However, many undemocratic countries also have term limits. This appears to make the relationship between term limits and democracy spurious. This is not necessarily the case since term limits operate within a wider Constitutional framework and the extent to which the Constitution can be modified is another important factor to be taken into consideration.
Where Constitutions seem to be the handbook of the incumbent limitation of term limits can equally becoming the private affair of the incumbent and therefore do not matter. Today term limits are allowed and tomorrow they are removed. It is not the rationale for such manipulation that is absent. Cameroun and Congo-Brazaville are examples.
There is always an argument as to why there should be term limits now and no term limits later. Constitutional stability is therefore another important intervening variable.
A Culture of Stability
That a country has Constitutional stability might also depend on the level of political culture in society. Some societies will generally not tolerate individual subversion of democracy. Either the population actively opposes subversion or the political elite have a high sense of political independence.
Such political culture is a matter of antecedence and in the case of Africa can be traced to colonial influence. It would seem that countries formerly under British colonial rule are more likely to be more democratic than former French colonies. The British were more democratic in their colonial policies and ruled their colonies in a way as to foster a high sense of democratic culture in the population, which sense has thrived despite the dark years of the Cold War.
This is unlike in French colonies where mostly only repression was the order of the day. Citizens of former French are less predisposed to question authority than are citizens of former British colonies. This has created a situation where subversion goes unabated by the populace. While this situation seems to be changing for contemporaneous reasons, as seen recently in Senegal and Burkina Faso, most of francophone Africa remains blinded by the farce of Machiavelli’s “The Prince”.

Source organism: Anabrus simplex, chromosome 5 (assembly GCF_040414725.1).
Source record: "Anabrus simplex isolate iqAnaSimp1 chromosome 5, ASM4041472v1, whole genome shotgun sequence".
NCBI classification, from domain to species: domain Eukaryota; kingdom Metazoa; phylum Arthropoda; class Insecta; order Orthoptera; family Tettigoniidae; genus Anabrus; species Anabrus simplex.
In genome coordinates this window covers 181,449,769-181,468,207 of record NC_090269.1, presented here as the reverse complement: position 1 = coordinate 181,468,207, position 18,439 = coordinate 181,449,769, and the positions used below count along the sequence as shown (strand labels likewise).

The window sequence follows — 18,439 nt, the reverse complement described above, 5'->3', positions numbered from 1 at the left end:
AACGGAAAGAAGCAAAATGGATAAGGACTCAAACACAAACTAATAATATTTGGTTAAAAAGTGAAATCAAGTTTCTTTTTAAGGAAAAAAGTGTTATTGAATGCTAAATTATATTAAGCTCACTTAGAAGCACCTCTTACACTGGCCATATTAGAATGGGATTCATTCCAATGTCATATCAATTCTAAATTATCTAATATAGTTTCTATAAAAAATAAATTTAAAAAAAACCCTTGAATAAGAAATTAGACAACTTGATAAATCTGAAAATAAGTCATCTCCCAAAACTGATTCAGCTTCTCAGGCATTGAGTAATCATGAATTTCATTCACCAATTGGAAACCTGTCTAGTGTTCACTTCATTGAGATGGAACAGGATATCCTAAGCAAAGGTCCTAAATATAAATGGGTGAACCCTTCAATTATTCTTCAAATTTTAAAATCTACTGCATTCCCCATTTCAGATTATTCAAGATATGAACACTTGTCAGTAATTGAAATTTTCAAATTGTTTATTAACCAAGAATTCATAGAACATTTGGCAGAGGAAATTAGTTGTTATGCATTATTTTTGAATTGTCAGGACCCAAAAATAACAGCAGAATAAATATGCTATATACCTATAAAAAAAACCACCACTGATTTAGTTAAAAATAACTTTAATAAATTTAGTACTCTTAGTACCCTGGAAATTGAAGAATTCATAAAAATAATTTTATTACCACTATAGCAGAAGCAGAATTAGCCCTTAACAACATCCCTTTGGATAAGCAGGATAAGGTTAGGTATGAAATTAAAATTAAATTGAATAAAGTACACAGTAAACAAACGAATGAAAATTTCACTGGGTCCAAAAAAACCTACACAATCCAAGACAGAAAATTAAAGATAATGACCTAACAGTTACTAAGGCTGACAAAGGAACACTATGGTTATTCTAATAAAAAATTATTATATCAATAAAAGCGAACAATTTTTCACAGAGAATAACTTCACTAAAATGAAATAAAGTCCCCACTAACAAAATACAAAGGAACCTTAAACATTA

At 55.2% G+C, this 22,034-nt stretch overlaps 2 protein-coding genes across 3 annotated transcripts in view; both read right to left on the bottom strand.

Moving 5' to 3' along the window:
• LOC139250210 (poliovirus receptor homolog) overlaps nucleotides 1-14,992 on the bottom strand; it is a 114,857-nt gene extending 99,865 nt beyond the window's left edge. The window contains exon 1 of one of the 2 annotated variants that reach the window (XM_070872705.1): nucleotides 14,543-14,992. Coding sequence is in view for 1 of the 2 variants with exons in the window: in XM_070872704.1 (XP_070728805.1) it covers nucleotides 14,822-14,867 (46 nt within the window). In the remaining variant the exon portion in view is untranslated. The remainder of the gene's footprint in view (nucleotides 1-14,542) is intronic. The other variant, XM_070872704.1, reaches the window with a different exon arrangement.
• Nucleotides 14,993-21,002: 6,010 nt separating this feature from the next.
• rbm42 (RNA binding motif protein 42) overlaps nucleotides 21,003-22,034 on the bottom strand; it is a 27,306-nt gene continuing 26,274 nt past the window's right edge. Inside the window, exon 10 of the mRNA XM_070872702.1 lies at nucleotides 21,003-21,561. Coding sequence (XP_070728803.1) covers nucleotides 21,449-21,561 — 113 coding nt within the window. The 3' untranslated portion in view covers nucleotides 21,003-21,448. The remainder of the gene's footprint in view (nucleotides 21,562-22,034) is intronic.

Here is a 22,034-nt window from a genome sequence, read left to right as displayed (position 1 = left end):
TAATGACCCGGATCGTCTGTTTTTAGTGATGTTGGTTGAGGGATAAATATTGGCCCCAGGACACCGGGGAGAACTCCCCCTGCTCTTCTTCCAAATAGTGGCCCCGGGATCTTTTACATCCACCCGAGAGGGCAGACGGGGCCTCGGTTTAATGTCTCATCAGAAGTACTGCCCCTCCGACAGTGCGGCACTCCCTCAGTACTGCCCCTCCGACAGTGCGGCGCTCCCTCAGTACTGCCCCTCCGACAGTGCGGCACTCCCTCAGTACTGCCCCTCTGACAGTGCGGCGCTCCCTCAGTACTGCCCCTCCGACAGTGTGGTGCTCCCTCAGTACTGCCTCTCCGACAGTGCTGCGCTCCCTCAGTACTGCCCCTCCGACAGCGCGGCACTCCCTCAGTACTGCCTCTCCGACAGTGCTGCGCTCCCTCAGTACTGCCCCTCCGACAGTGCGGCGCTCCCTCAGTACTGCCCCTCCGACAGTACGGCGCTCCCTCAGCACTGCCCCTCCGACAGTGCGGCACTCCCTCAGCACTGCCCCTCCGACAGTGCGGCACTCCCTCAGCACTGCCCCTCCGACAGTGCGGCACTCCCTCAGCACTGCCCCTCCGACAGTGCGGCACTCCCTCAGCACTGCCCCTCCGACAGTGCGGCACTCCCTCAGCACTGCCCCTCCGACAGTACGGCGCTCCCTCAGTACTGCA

Flexible or Rigid Systems
Therefore, while it appears that term limits have advanced democracy in Africa’s most democratic countries this has been favoured by progressive gains in constitutional stability influenced by a strong pre-acquired political culture for mostly former British colonies. Addressing the question of the discrepancies in democratic advancement between African countries is therefore not an easy issue and can appear overly complex. Antecedent and intervening factors are very important when considering any single independent variable.
In this case, term limits appear to be clearly linked to democratic advancement. But because term limits are used even in the most vicious autocracies on the continent one has to dig deep.
Term limits are only an effective tool for democratic advancement if they co-exist with the type of Constitutional stability that does not make the Constitution the private handbook of the incumbent, independently of whether it is a flexible or rigid Constitutional regime.
The extent to which some incumbents have manipulated the Constitution in their favour in Africa has made political scientists to begin considering Constitutional manipulation a behavior of non-compliance. Incumbents are only able to subvert democracy in this manner when they go unchallenged. In Africa the antecedent conditions have made this possible for some incumbents. And this appears to be more rampant in former French colonies where the stage for repression had been set by the French and the mystification of the position of the Head of State had been beaten hard into the minds of the population. As the “Chef de l’Etat” stays on in power his longevity in power means less and less freedoms for the people. Terms become not only unlimited but are overly long, five years for some and up to seven years for others. The temptation might even be to make to make one term up to 10 years long.
Whatever the case, it is important to carry out more studies on exactly how the nature of term limits in Africa is affecting democracy and under which conditions term limits can ensure democratic enhancements.